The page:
Image_2_Arterial and Venous Thrombosis Complicated in COVID-19: A Retrospective Single Center Analysis in Japan.TIF (968.92 kB)
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posted on 19.11.2021, 04:22 authored by Seiya Oba, Tadashi Hosoya, Miki Amamiya, Takahiro Mitsumura, Daisuke Kawata, Hirokazu Sasaki, Mari Kamiya, Akio Yamamoto, Takahiro Ando, Sho Shimada, Tsuyoshi Shirai, Tsukasa Okamoto, Tomoya Tateishi, Akira Endo, Junichi Aiboshi, Nobuyuki Nosaka, Hideo Yamanouchi, Toyomu Ugawa, Eiki Nagaoka, Keiji Oi, Susumu Tao, Yasuhiro Maejima, Yukie Tanaka, Kousuke Tanimoto, Hiroaki Takeuchi, Shuji Tohda, Akihiro Hirakawa, Tetsuo Sasano, Hirokuni Arai, Yasuhiro Otomo, Yasunari Miyazaki, Shinsuke Yasuda

Background: Thrombosis is a characteristic complication in coronavirus disease 2019 (COVID-19). Since coagulopathy has been observed over the entire clinical course, thrombosis might be a clue to understanding the specific pathology in COVID-19. Currently, there is limited epidemiological data of COVID-19-associated thrombosis in the Japanese population and none regarding variant strains of SARS-CoV-2. Here, we elucidate the risk factors and the pattern of thrombosis in COVID-19 patients.

Methods: The patients consecutively admitted to Tokyo Medical and Dental University Hospital with COVID-19 were retrospectively analyzed. SARS-CoV-2 variants of concern/interest (VOC/VOI) carrying the spike protein mutants E484K, N501Y, or L452R were identified by PCR-based analysis. All thrombotic events were diagnosed by clinical symptoms, ultrasonography, and/or radiological tests.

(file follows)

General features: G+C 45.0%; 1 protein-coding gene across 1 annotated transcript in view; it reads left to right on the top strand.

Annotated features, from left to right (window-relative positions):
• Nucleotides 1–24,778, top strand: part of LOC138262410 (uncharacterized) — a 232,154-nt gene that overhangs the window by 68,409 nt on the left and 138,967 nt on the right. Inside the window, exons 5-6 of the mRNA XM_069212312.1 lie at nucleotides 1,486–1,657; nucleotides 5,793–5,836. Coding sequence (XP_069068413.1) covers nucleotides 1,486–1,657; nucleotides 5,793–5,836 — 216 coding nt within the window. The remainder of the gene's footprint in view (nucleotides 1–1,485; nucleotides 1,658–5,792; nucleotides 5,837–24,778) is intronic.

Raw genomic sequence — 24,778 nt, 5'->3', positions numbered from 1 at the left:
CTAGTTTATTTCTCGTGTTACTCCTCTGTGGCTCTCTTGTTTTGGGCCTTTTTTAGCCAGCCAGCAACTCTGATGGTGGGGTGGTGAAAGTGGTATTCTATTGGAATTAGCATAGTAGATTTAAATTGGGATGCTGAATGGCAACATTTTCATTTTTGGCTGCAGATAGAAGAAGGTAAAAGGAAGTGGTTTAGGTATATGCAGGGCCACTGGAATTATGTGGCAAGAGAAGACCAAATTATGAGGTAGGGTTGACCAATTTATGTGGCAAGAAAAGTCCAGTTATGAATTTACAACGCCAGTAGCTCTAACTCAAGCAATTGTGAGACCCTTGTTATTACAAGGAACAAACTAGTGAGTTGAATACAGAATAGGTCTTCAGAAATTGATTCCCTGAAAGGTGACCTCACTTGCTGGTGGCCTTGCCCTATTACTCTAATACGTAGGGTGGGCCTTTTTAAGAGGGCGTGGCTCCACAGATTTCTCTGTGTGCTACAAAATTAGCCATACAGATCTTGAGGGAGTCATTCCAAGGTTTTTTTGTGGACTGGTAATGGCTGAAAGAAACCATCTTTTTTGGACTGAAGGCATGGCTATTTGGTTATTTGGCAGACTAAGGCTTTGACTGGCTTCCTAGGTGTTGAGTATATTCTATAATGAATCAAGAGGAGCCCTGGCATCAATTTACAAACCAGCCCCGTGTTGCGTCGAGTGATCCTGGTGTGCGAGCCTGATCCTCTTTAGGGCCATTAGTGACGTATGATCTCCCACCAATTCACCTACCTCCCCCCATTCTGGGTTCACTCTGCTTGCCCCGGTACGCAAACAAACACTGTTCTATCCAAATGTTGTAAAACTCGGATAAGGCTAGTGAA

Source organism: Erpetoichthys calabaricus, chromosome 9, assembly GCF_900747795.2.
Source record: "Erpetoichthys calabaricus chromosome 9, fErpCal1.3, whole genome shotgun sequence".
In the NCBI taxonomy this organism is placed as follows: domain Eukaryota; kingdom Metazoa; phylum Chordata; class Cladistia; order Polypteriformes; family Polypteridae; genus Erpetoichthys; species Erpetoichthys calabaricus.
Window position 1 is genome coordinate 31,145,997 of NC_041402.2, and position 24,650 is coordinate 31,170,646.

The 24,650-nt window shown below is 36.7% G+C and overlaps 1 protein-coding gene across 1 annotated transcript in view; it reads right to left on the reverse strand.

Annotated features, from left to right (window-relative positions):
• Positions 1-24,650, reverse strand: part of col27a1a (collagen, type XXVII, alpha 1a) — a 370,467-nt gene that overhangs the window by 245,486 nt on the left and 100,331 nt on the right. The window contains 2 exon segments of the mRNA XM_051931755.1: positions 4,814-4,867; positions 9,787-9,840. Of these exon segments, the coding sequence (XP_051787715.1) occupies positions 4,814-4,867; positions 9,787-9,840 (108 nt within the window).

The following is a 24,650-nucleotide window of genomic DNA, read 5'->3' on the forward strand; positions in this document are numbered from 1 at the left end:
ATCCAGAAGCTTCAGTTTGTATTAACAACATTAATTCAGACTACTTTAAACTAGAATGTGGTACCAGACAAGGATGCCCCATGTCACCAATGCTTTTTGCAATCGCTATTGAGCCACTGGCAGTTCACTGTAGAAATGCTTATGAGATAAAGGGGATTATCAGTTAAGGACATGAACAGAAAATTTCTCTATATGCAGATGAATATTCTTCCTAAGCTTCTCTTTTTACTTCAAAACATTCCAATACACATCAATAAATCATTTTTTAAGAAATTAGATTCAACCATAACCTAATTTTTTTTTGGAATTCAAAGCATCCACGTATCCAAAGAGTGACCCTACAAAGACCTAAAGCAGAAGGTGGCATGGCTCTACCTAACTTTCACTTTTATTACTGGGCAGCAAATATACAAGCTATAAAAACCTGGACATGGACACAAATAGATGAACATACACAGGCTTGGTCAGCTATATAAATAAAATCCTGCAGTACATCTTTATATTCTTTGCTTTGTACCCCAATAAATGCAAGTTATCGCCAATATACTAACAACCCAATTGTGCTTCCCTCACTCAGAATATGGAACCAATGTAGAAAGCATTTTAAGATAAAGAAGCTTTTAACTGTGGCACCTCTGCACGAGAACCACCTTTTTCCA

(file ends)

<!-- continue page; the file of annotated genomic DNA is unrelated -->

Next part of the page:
Results: Among the 516 patients, 32 patients experienced 42 thromboembolic events. Advanced age, severe respiratory conditions, and several abnormal laboratory markers were associated with the development of thrombosis. While thrombotic events occurred in 13% of the patients with a severe respiratory condition, those events still occurred in 2.5% of the patients who did not require oxygen therapy. Elevated D-dimer and ferritin levels on admission were independent risk factors of thrombosis (adjusted odds ratio 9.39 and 3.11, 95% confidence interval 2.08–42.3, and 1.06–9.17, respectively). Of the thrombotic events, 22 were venous, whereas 20 were arterial. While patients with thrombosis received anticoagulation and antiinflammatory therapies with a higher proportion, the mortality rate, organ dysfunctions, and bleeding complications in these patients were higher than those without thrombosis. The incidence of thrombosis in COVID-19 became less frequent over time, such as during the replacement of the earlier strains of SARS-CoV-2 by VOC/VOI and during increased use of anticoagulatory therapeutics.

Conclusion: This study elucidated that elevated D-dimer and ferritin levels are useful biomarkers of thrombosis in COVID-19 patients. The comparable incidence of arterial thrombosis with venous thrombosis and the development of thrombosis in less severe patients required further considerations for the management of Japanese patients with COVID-19. Further studies would be required to identify high-risk populations and establish appropriate interventions for thrombotic complications in COVID-19.

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